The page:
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Outdoor meal with future in-laws

The saying goes, "You don't get a second chance at a first impression," but when it comes to your children's chosen partners, you might cut them a little slack. Maybe he wields a toothpick a little too energetically at the dinner table, or she laughs like a charging buffalo. Unappealing as these qualities may seem, these are not deal breakers when it comes to a good mate. Besides, that which repels you may be just the endearing quirk that makes your child's heart sing. So, to feel more assured about your future in-law, move past the superficialities and get to the meat of the matter. Here are a few of the more important things to consider.

A Good Sense of Humor

You can see that she doesn't take herself too seriously. She is willing to be silly on occasion. Your offspring thinks her off-key karaoke is adorable. As anyone in a successful (or unsuccessful) marriage might tell you, laughter can get you through many a tough moment. A good sense of humor denotes an ability to take a broad perspective, an excellent skill for the long run.

Takes His Share of the Load

If your child's fiancé alternates errands and laundry without complaint, cheerfully makes do with a single automobile between the two of them, and offers to stay home to wait for the cable guy, then he demonstrates a commitment to a life of shared responsibilities. Flexibility and dedication to the work at hand shows maturity.

Has Independent Interests

Your future daughter-in-law supports her partner's devotion to beer painting but prefers to spend her free time doing yoga on her stand-up paddleboard. When they were toddlers, you called this parallel play. It worked then, and it can continue to work. Individuals who are happy and engaged in their own lives, and interested in the individual pursuits of their mates, make good partners.

Makes an Effort to Communicate Openly

Good communication is a lifelong process. The key here is willingness. Wave the red flag when someone is frequently critical or if he or she gives the extended silent treatment when there is conflict. On the other hand, a person who can say and listen to difficult things, and bear the consequences, is someone who is willing to put in the hard work on a relationship.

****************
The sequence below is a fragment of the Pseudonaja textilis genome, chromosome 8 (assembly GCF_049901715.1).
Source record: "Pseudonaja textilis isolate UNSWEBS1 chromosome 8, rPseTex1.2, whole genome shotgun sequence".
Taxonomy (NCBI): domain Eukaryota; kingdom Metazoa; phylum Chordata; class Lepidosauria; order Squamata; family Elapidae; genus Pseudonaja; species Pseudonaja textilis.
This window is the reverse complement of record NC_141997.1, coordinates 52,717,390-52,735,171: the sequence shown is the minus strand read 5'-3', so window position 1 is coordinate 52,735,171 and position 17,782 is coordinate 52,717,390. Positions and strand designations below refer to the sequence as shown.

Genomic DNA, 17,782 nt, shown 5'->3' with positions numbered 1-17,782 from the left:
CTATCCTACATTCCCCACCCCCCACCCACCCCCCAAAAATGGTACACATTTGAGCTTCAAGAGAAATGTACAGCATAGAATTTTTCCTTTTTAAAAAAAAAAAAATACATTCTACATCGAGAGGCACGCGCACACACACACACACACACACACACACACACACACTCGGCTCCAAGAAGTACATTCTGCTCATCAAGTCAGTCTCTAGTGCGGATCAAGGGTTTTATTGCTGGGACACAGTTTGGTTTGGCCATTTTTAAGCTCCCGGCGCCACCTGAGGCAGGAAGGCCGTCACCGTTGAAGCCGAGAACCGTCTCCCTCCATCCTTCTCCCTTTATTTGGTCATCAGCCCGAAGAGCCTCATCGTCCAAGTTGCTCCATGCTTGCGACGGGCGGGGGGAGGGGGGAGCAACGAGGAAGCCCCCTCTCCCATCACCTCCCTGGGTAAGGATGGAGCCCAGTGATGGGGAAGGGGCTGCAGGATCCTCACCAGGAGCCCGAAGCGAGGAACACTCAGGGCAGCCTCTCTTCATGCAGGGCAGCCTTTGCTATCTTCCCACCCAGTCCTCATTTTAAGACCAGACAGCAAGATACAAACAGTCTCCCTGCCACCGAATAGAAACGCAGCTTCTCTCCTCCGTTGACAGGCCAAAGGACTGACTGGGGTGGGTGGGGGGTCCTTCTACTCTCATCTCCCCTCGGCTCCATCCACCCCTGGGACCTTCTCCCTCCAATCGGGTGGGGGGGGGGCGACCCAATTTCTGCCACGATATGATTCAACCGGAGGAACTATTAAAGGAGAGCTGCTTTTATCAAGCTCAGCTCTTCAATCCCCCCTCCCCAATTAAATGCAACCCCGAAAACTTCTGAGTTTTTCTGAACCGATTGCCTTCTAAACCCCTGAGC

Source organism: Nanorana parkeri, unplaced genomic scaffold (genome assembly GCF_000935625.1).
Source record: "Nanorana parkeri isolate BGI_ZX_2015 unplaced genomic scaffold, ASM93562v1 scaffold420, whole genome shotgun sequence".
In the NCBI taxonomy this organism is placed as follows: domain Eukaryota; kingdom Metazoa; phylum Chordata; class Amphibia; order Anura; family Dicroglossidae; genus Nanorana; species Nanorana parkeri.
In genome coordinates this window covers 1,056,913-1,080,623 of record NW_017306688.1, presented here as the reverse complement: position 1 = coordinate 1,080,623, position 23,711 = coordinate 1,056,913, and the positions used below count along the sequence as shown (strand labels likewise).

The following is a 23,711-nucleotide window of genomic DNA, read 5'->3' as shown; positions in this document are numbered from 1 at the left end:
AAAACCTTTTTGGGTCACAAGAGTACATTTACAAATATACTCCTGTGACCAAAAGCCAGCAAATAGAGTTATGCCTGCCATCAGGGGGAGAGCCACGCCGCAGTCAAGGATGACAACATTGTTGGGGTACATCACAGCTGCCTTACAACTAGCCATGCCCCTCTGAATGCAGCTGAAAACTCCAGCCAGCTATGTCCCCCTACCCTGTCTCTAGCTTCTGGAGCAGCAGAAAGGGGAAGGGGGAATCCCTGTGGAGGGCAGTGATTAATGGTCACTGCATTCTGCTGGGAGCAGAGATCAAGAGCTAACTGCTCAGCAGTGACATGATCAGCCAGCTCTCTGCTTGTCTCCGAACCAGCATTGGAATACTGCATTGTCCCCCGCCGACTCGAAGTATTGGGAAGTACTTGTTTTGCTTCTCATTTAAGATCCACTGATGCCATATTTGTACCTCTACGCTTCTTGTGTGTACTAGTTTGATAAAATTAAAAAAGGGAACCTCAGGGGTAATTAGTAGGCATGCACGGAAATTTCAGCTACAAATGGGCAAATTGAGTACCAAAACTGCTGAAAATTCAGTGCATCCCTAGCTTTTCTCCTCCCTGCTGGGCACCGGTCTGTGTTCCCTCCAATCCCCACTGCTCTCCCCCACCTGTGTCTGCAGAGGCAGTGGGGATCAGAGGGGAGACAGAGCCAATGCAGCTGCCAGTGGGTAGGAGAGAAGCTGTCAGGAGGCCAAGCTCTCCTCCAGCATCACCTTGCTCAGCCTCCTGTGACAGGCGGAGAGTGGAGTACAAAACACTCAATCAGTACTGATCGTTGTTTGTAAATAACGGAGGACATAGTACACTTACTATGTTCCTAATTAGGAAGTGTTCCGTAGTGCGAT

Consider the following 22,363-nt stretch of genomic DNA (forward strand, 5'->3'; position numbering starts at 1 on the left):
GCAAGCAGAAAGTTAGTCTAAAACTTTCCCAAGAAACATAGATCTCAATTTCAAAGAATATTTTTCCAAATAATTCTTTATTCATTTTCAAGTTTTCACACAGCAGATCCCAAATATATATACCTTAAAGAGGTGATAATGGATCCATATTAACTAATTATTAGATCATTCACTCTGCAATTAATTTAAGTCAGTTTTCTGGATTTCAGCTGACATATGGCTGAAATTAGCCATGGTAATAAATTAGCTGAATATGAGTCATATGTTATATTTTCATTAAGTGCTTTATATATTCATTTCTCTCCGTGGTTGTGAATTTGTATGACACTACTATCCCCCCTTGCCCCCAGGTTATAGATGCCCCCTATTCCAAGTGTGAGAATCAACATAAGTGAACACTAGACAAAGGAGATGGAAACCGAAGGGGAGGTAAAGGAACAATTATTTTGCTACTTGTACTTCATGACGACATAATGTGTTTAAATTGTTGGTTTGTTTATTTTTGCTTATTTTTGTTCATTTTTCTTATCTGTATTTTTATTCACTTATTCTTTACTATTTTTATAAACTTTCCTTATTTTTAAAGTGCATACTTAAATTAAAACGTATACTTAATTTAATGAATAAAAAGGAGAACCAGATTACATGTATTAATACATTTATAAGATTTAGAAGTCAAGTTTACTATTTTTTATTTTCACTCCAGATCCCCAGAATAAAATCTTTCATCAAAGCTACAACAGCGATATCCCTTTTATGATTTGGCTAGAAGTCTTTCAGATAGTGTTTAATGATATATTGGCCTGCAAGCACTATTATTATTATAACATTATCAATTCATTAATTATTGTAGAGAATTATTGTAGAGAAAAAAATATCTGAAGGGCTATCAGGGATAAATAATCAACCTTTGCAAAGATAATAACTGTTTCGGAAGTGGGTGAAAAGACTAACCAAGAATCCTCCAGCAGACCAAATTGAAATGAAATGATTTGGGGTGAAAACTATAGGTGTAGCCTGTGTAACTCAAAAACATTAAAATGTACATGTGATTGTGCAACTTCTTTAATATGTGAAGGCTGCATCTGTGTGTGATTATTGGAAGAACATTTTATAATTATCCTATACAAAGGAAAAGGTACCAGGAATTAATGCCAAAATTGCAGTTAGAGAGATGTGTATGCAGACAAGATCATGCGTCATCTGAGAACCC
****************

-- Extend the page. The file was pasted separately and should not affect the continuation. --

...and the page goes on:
Hangs in There

The partner you want for your son or daughter is the person who stays put when things get difficult. Life happens; people make mistakes. Someone who values the relationship for its long-term potential rather than its short-term pleasures may be someone with whom your child can build a life.

Is a Good Friend

Spark is important, but friendship is the glow that can keep a marriage warm through the years. In casual observation:

  • Do they appear to genuinely like one another?
  • Do they laugh together, enjoy spending time in one another's company?
  • Do they have conversations about things other than themselves?

If the answer to these questions is a consistent yes, then they may be forming a foundation for the greatest friendship of their lives.

They Support Each Other's Dreams in Word and Deed

When your son or daughter finds a significant other, it can bring out the best in both of them. Love may nourish their instinct to nurture one another. In the big picture, one of them may choose to take a temporary backseat in order to support an opportunity for the other. Ideally, when the roles reverse, the generosity will be returned. You cannot hope for more for your child than a relationship in which two people are willing to make open-eyed sacrifices for the benefit of the marriage. You can wish for their happiness and recognize it when they have found it.

Category: Marriage

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